Quite a lot of people got busy searching through possibilities in the largest of those groups – the mustelids. However, most of this family have fairly short, broad skulls. Only the ferret badger skulls come close to this specimen and even they aren’t as narrow. Similarly, the raccoons and Red Panda’s have fairly broad and short skulls.

So that leaves the skunks and relatives in the family Mephitidae. That makes life much easier, since there are only four genera in the family and three of those have wider skulls than this. So that leaves one genus that only contains two species – Mydaus or the Stink Badgers.

That’s where it gets really hard. A few folks on Twitter and Allen Hazen on the blog comments managed to get it to genus (Allen also worked out that it’s female), but I was especially impressed by the efforts of Rémi and katedmonson who went that step further and managed to get the identification to species. Here are the features:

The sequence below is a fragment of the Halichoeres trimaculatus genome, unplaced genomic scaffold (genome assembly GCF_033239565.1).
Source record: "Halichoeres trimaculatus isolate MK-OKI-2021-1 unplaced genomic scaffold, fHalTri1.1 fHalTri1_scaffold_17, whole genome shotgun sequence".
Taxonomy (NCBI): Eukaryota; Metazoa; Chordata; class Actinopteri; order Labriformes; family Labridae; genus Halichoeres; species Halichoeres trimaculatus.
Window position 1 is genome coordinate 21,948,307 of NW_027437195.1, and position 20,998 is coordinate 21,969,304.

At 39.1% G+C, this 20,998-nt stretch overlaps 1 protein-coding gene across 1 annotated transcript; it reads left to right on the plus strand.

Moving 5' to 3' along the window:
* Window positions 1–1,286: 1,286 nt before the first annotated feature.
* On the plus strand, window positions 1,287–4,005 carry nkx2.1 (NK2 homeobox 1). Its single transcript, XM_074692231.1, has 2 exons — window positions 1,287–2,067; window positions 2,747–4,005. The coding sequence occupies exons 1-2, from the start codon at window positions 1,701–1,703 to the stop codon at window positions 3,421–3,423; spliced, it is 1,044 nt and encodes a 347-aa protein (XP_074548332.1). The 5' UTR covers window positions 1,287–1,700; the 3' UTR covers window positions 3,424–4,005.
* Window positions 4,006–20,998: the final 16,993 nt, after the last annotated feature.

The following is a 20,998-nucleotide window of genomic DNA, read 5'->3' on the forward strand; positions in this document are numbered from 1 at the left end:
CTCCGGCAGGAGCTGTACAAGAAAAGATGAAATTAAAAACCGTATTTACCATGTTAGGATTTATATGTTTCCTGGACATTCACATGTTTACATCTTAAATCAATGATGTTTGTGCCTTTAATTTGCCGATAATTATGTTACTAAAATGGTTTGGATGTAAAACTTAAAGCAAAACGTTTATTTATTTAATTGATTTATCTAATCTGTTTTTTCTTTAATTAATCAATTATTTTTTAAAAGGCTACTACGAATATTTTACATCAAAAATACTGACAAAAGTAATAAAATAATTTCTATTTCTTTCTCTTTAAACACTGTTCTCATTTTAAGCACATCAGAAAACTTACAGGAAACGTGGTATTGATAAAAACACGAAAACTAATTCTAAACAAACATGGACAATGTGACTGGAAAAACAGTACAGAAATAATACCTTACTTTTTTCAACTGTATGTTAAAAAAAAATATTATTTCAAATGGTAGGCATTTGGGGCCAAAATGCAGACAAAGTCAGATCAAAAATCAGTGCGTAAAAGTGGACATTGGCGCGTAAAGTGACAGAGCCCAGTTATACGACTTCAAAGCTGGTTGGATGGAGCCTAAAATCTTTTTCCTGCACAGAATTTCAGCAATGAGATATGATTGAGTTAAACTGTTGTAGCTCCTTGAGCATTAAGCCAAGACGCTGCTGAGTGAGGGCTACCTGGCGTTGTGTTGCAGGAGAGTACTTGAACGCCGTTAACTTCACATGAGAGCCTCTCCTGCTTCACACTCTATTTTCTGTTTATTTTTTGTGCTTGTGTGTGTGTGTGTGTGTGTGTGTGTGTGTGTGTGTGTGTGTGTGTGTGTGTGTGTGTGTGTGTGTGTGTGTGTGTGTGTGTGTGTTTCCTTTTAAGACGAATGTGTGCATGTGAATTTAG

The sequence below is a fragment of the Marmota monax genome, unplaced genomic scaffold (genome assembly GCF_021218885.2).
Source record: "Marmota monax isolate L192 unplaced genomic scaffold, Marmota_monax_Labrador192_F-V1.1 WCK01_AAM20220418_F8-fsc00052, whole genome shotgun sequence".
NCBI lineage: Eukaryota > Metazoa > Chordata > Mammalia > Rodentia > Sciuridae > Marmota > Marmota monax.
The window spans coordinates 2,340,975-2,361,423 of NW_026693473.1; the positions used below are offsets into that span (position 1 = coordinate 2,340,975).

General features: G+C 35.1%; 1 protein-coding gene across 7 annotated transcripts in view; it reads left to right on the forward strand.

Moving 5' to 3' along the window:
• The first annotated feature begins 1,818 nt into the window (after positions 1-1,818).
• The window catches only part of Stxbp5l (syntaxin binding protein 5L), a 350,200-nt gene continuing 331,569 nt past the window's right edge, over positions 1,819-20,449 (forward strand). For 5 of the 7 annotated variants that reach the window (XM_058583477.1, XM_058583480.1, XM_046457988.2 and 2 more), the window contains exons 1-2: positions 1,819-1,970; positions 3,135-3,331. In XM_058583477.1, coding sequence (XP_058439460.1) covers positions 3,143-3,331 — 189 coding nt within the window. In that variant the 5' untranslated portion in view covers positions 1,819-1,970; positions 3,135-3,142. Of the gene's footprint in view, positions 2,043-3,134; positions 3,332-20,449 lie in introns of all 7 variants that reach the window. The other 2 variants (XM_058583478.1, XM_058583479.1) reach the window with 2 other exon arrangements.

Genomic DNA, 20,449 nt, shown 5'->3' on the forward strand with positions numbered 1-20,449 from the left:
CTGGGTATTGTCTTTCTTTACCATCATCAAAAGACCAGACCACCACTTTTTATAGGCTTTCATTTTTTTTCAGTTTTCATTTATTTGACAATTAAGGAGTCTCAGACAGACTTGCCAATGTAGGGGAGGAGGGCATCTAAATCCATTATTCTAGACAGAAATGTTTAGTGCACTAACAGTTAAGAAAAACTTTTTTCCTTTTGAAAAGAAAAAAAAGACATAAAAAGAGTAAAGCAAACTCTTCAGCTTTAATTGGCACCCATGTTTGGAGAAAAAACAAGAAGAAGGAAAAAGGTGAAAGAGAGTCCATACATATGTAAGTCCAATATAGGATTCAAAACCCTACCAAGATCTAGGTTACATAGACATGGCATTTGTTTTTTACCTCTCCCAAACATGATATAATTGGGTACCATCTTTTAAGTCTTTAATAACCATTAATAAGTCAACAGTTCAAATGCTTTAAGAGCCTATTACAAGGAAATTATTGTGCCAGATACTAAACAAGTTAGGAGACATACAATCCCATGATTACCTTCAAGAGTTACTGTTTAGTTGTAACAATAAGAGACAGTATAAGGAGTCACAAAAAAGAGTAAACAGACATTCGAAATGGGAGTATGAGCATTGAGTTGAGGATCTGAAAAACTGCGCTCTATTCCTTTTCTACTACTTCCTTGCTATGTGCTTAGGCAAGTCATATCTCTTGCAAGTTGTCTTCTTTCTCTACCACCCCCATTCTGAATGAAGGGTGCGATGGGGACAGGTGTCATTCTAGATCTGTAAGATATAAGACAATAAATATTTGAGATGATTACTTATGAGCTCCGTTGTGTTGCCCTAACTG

katedmonson said:

…Comparing the two, M.j. has the slender snout, and a larger infraorbital foramen than the M.m. The big decider for me was the tympanic bulla. They seem to match the M.j. but not the smoother M.m. Also, females in the M.j. are known to lack a sagittal crest, so my best guess is female M. javanensis. About 4 years old. That had just eaten 6 earthworms and two beetles. And she had a limp on her left hind limb. (just kidding about the 6 earthworms, it was only 3)

I’m not sure about the earthworms, beetles or limp and I personally think the age would be a little younger – maybe 2.5 to 3 years since the earthworms have a large amount of grit in their gut and that significantly increases dental wear in animals that eat them. However, I think the rest is spot on – this is indeed the skull of a female Sunda Stink Badger Mydaus javanensis (Desmarest, 1820).